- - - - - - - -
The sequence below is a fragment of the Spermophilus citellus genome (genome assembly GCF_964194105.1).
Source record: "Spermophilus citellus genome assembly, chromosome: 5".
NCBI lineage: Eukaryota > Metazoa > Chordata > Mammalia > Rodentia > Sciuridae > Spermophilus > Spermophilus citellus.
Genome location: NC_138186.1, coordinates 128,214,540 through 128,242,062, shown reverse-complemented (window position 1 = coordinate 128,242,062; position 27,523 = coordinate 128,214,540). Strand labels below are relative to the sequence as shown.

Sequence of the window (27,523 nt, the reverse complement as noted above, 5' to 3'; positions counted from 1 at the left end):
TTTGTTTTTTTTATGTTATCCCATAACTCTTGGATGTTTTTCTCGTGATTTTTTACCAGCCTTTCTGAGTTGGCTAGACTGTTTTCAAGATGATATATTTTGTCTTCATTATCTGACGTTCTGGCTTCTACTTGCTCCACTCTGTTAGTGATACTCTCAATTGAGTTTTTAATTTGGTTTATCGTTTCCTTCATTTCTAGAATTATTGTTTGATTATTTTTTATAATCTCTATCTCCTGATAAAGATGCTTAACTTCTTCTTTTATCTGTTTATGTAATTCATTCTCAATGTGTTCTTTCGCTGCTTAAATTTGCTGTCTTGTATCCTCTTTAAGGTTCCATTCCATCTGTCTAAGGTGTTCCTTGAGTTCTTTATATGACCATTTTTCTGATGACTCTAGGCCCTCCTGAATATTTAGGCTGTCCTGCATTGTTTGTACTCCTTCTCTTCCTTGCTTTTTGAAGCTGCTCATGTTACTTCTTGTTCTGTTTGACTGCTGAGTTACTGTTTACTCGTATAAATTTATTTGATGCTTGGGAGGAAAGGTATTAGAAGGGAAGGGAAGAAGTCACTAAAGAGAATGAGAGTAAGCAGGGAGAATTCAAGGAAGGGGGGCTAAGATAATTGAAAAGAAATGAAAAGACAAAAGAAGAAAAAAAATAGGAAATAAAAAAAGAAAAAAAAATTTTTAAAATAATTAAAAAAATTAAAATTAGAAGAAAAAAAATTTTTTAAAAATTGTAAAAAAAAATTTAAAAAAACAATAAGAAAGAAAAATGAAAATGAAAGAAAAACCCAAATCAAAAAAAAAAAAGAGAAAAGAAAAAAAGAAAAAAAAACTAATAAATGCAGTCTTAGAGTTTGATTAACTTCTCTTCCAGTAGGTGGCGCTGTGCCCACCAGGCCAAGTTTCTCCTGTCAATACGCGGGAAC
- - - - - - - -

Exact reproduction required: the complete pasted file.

The sequence below is a fragment of the Spermophilus citellus genome (genome assembly GCF_964194105.1).
Source record: "Spermophilus citellus genome assembly, chromosome: 5".
NCBI lineage: Eukaryota > Metazoa > Chordata > Mammalia > Rodentia > Sciuridae > Spermophilus > Spermophilus citellus.
Genome location: NC_138186.1, coordinates 128,214,540 through 128,242,062, shown reverse-complemented (window position 1 = coordinate 128,242,062; position 27,523 = coordinate 128,214,540). Strand labels below are relative to the sequence as shown.

Sequence of the window (27,523 nt, the reverse complement as noted above, 5' to 3'; positions counted from 1 at the left end):
TTTGTTTTTTTTATGTTATCCCATAACTCTTGGATGTTTTTCTCGTGATTTTTTACCAGCCTTTCTGAGTTGGCTAGACTGTTTTCAAGATGATATATTTTGTCTTCATTATCTGACGTTCTGGCTTCTACTTGCTCCACTCTGTTAGTGATACTCTCAATTGAGTTTTTAATTTGGTTTATCGTTTCCTTCATTTCTAGAATTATTGTTTGATTATTTTTTATAATCTCTATCTCCTGATAAAGATGCTTAACTTCTTCTTTTATCTGTTTATGTAATTCATTCTCAATGTGTTCTTTCGCTGCTTAAATTTGCTGTCTTGTATCCTCTTTAAGGTTCCATTCCATCTGTCTAAGGTGTTCCTTGAGTTCTTTATATGACCATTTTTCTGATGACTCTAGGCCCTCCTGAATATTTAGGCTGTCCTGCATTGTTTGTACTCCTTCTCTTCCTTGCTTTTTGAAGCTGCTCATGTTACTTCTTGTTCTGTTTGACTGCTGAGTTACTGTTTACTCGTATAAATTTATTTGATGCTTGGGAGGAAAGGTATTAGAAGGGAAGGGAAGAAGTCACTAAAGAGAATGAGAGTAAGCAGGGAGAATTCAAGGAAGGGGGGCTAAGATAATTGAAAAGAAATGAAAAGACAAAAGAAGAAAAAAAATAGGAAATAAAAAAAGAAAAAAAAATTTTTAAAATAATTAAAAAAATTAAAATTAGAAGAAAAAAAATTTTTTAAAAATTGTAAAAAAAAATTTAAAAAAACAATAAGAAAGAAAAATGAAAATGAAAGAAAAACCCAAATCAAAAAAAAAAAAGAGAAAAGAAAAAAAGAAAAAAAAACTAATAAATGCAGTCTTAGAGTTTGATTAACTTCTCTTCCAGTAGGTGGCGCTGTGCCCACCAGGCCAAGTTTCTCCTGTCAATACGCGGGAAC